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Book Description HarperCollins Publishers Inc, United States, 2011. Hardback. Book Condition: New. 188 x 130 mm. Language: English . Brand New Book. Shakespeare is all around us. From nightclubs to Broadway musicals, in voting booths in the American South and the trees of Central Park - William Shakespeare s literary power is so intense and widespread that it intrudes into the material world. Esquire columnist Stephen Marche takes us on a delightful tour through the continuous stream of Shakespeare s influence, summoning up the Bard in the most unexpected places: In 1890, as part of a plan to introduce every bird mentioned by Shakespeare to North America, Eugene Schieffelin imported and released a bunch of pesky Starlings into New York s Central Park. The Nazi Party issued a pamphlet entitled Shakespeare - a Germanic Writer, and in 1936 there were more productions of Shakespeare in Germany than in the rest of the world combined. Shakespeare coined approximately 1,700 words, including lackluster, fashionable, auspicious, bandit, glow, hush, dawn, gnarled, hobnob, traditional, and the name Jessica. In 1930, Paul Robeson became the first black actor to play the part of Othello in England after being rejected for the role in the U.S. Robeson famously said of his performance, Othello has made me free. Packed with fun and fascinating tidbits, How Shakespeare Changed Everything offers a deep look at how the world as we know it could not exist without the great Bard. Bookseller Inventory # AA89780061965531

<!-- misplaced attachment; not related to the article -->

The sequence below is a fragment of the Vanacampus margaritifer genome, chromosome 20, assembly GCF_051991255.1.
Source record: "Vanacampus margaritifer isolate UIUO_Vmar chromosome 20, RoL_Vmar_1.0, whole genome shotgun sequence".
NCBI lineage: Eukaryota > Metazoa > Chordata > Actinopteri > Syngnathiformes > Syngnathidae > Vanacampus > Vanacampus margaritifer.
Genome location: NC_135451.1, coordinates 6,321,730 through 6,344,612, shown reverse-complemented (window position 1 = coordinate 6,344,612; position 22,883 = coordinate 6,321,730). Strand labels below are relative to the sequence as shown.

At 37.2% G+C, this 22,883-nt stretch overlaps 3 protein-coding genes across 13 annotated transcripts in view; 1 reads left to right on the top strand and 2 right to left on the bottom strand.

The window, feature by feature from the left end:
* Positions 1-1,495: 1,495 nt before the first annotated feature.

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Book Description HarperCollins Publishers Inc. Hardback. Book Condition: new. BRAND NEW, How Shakespeare Changed Everything, Stephen Marche, Shakespeare is all around us. From nightclubs to Broadway musicals, in voting booths in the American South and the trees of Central Park - William Shakespeare's literary power is so intense and widespread that it intrudes into the material world. "Esquire" columnist Stephen Marche takes us on a delightful tour through the continuous stream of Shakespeare's influence, summoning up the Bard in the most unexpected places: In 1890, as part of a plan to introduce every bird mentioned by Shakespeare to North America, Eugene Schieffelin imported and released a bunch of pesky Starlings into New York's Central Park. The Nazi Party issued a pamphlet entitled Shakespeare - a Germanic Writer, and in 1936 there were more productions of Shakespeare in Germany than in the rest of the world combined. Shakespeare coined approximately 1,700 words, including lackluster, fashionable, auspicious, bandit, glow, hush, dawn, gnarled, hobnob, traditional, and the name Jessica. In 1930, Paul Robeson became the first black actor to play the part of "Othello" in England after being rejected for the role in the U.S. Robeson famously said of his performance, "Othello" has made me free. Packed with fun and fascinating tidbits, "How Shakespeare Changed Everything" offers a deep look at how the world as we know it could not exist without the great Bard. Bookseller Inventory # B9780061965531